These shadowed but illuminated stairs, partially hidden, these were for me, especially moving.   Così Commuovente!

I swallowed hard to dismiss the lump in my throat.

My guide pointed to frescos originally found in the grottos below the Vatican.   They were of disfigured humans, monsters.   These, she said, are from the grotto — we say they are ‘grottesco’.  Grotesque.

Did you know that?  Did you know that the word “grotesque” means that it comes from below, from the ‘grotto’ and that the subject manner will be dark??  Because for me, again the Nerd, this was so cool!!!

Another fun fact I learned at the Vatican?  The cappuccini were the monks who were known for their brown, hooded robes.   After Roma won a war against the Turks, they took the Turkish coffee and added crema until it was the color of the monks’ robes.  They called this drink “cappuccino”, after these hooded robes.   Bakers made rolled breads in the shape of the “crescent” which was the sign of the Turks. These breads were eaten in victory with the caffè for breakfast in the spirit of victory.   These “croissants” with “cappuccini” became the traditional Italian breakfast — but they are, quite literally, eating their enemies.

In the modern art section of the Vatican before we entered the Sistene, I was surprised to see a Ben Shahn painting of Holocaust subject matter.    I was, in fact, so surprised that I mentioned it later to the guide.  She told me that it was a recent acquisition…and that the Pope had insisted on it.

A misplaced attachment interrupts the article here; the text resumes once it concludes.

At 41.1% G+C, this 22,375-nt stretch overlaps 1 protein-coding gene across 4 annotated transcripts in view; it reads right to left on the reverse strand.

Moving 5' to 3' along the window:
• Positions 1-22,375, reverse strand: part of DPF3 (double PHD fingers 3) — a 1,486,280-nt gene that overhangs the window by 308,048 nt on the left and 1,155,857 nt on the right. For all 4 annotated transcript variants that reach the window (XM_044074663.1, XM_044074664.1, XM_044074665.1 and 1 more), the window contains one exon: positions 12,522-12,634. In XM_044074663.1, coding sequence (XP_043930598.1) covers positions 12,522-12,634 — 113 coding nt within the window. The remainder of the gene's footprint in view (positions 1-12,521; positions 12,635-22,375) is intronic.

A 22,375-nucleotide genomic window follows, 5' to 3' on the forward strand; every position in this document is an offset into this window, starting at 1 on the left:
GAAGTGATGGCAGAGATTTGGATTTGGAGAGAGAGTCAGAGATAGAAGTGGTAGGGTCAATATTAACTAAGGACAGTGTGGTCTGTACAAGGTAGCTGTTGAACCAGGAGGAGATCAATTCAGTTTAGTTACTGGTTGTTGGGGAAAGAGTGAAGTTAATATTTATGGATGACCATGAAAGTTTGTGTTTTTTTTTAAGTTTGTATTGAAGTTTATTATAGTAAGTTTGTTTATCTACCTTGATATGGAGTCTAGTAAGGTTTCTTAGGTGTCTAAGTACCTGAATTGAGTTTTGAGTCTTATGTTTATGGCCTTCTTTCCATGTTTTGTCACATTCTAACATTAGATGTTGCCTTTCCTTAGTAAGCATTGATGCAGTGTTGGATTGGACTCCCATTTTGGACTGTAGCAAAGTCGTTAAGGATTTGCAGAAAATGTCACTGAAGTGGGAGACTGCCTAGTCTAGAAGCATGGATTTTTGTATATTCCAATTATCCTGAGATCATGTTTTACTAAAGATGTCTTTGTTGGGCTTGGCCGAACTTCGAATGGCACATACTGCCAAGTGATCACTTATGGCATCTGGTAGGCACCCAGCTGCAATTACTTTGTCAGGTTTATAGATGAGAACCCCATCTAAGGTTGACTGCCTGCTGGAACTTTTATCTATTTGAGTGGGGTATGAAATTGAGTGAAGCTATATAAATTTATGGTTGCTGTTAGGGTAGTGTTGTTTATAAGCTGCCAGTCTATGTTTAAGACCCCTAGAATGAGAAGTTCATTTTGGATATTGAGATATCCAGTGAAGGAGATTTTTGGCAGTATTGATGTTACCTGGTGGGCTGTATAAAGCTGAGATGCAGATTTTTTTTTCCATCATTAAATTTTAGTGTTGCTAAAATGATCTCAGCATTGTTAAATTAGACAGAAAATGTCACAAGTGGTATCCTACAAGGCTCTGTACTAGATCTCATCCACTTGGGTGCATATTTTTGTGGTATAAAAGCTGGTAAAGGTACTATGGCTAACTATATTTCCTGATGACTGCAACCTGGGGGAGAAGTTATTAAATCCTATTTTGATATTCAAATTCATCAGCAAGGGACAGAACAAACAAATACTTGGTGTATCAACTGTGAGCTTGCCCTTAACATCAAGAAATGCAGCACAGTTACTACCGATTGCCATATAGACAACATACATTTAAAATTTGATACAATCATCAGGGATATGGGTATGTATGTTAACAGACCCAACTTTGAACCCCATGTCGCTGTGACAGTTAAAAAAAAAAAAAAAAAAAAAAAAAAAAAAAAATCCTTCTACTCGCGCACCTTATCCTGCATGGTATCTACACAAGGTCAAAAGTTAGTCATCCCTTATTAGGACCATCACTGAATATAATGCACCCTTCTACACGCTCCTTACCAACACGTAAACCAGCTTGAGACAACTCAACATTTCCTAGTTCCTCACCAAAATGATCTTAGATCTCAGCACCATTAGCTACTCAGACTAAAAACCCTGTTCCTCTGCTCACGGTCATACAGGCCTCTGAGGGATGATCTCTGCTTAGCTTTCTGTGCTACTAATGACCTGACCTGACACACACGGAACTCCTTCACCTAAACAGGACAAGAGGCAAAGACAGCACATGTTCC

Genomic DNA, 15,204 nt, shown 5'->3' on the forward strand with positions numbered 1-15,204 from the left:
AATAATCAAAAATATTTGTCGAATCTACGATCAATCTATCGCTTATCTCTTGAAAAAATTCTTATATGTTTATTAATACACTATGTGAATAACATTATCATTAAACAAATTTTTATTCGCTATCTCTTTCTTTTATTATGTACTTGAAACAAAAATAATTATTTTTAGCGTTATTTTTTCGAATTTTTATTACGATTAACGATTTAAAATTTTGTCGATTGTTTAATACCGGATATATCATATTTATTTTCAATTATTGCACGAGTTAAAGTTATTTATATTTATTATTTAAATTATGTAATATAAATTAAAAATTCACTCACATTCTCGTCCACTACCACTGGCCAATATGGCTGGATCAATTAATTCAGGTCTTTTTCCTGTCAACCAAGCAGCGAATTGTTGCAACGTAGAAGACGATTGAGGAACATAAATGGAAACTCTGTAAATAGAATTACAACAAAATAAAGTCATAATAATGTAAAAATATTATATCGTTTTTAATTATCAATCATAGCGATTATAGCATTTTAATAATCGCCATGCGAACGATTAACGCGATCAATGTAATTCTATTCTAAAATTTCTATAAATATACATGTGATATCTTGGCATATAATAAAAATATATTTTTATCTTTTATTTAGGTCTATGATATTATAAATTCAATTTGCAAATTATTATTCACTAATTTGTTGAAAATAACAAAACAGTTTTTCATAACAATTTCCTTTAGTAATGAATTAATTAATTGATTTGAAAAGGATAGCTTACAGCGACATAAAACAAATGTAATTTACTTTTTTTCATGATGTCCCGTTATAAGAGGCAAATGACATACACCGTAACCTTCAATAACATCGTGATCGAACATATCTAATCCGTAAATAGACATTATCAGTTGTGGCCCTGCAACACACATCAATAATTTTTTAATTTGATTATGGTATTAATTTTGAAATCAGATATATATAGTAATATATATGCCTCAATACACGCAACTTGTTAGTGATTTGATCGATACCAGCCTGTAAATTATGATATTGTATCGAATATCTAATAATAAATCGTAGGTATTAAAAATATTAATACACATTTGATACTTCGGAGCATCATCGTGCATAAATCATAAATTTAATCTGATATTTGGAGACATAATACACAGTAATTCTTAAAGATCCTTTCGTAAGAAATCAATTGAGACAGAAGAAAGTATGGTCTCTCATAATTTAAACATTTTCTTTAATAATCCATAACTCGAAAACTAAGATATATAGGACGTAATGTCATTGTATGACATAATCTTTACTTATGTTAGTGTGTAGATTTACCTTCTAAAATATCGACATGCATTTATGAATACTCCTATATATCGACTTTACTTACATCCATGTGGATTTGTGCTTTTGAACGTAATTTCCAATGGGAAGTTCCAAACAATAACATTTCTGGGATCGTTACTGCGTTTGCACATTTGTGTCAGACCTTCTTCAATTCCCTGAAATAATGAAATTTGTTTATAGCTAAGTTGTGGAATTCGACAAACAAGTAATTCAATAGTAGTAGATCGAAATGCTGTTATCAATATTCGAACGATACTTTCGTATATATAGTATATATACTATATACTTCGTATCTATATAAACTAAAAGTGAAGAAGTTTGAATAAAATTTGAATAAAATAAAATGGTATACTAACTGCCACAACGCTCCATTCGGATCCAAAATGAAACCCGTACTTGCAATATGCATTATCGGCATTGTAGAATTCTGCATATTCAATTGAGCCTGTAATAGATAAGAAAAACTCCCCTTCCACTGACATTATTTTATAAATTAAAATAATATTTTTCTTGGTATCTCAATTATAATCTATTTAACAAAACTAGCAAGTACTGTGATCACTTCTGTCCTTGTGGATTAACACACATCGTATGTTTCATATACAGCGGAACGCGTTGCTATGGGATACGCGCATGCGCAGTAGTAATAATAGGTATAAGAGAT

Interesting.

I will return to this later.

Ecco la città di Roma! These trees!

Now we are on a bus — heading to the Colosseo — the colosseum.   No, I don’t want to enter, I tell R.  Yes, I am sure.  But it is when we are rounding the circo massimo (think Ben Hur) — we are in the street — per strada — and in the middle of the day — in the middle of the street a young man holding hands with his ragazza…suddenly embraces her and kisses her.

And oh my, that kiss.

We are off the bus.  We walk past the specific location where Caesar was killed by Brutus.   I don’t know why.  This makes me so happy to be there.

Where I want to go next, I say, is the Roman Ghetto.

The story of the Roman Jews — which I will insert here, is that of a deal, a payoff.   A failed payoff.

The Nazi government told the Jews that if they gave all of their gold, reaching 50 kilograms, they could buy off the demands and could stay in Roma.   It is said that the Vatican also gave gold to “buy” the lives of the Roman Jews.  There is some controversy, in fact, as to whether their contribution was accepted.